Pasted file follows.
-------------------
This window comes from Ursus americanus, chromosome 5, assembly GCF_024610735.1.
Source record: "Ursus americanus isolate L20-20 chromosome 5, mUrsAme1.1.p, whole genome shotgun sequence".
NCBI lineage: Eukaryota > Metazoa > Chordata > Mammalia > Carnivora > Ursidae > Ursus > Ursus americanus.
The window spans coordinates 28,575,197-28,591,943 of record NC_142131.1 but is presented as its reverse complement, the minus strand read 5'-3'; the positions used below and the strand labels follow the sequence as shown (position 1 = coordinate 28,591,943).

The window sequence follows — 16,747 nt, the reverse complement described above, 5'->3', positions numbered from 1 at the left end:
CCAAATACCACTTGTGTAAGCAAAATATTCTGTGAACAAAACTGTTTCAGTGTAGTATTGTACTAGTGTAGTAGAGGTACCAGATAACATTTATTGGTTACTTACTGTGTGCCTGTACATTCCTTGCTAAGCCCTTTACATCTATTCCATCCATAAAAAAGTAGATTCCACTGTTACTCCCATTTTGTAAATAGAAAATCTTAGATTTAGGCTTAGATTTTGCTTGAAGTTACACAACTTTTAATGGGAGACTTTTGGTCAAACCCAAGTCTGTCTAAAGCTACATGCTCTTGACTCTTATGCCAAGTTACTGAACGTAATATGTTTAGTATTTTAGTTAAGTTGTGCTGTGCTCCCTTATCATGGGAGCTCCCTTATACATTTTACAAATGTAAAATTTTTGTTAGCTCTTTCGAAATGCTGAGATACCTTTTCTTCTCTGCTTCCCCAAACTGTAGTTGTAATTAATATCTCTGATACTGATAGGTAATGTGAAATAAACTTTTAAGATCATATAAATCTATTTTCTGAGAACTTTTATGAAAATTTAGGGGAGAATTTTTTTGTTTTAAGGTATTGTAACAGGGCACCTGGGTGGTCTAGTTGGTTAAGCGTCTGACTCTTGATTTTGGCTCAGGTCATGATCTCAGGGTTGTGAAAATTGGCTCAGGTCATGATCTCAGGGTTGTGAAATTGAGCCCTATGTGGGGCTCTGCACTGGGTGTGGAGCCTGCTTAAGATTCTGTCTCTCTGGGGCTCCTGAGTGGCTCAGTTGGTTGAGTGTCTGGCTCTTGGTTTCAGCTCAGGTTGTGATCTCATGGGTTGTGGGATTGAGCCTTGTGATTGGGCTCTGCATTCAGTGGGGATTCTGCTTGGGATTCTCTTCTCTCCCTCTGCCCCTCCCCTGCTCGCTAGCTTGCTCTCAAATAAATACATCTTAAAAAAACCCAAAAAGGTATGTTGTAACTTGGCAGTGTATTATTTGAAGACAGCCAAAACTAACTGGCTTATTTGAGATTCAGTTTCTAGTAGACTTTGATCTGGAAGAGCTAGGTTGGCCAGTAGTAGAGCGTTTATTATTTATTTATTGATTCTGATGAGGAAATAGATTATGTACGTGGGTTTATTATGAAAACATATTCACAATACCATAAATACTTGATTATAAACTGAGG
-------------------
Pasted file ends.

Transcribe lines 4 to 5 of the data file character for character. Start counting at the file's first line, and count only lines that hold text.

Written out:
The window spans coordinates 28,575,197-28,591,943 of record NC_142131.1 but is presented as its reverse complement, the minus strand read 5'-3'; the positions used below and the strand labels follow the sequence as shown (position 1 = coordinate 28,591,943).

The window sequence follows — 16,747 nt, the reverse complement described above, 5'->3', positions numbered from 1 at the left end: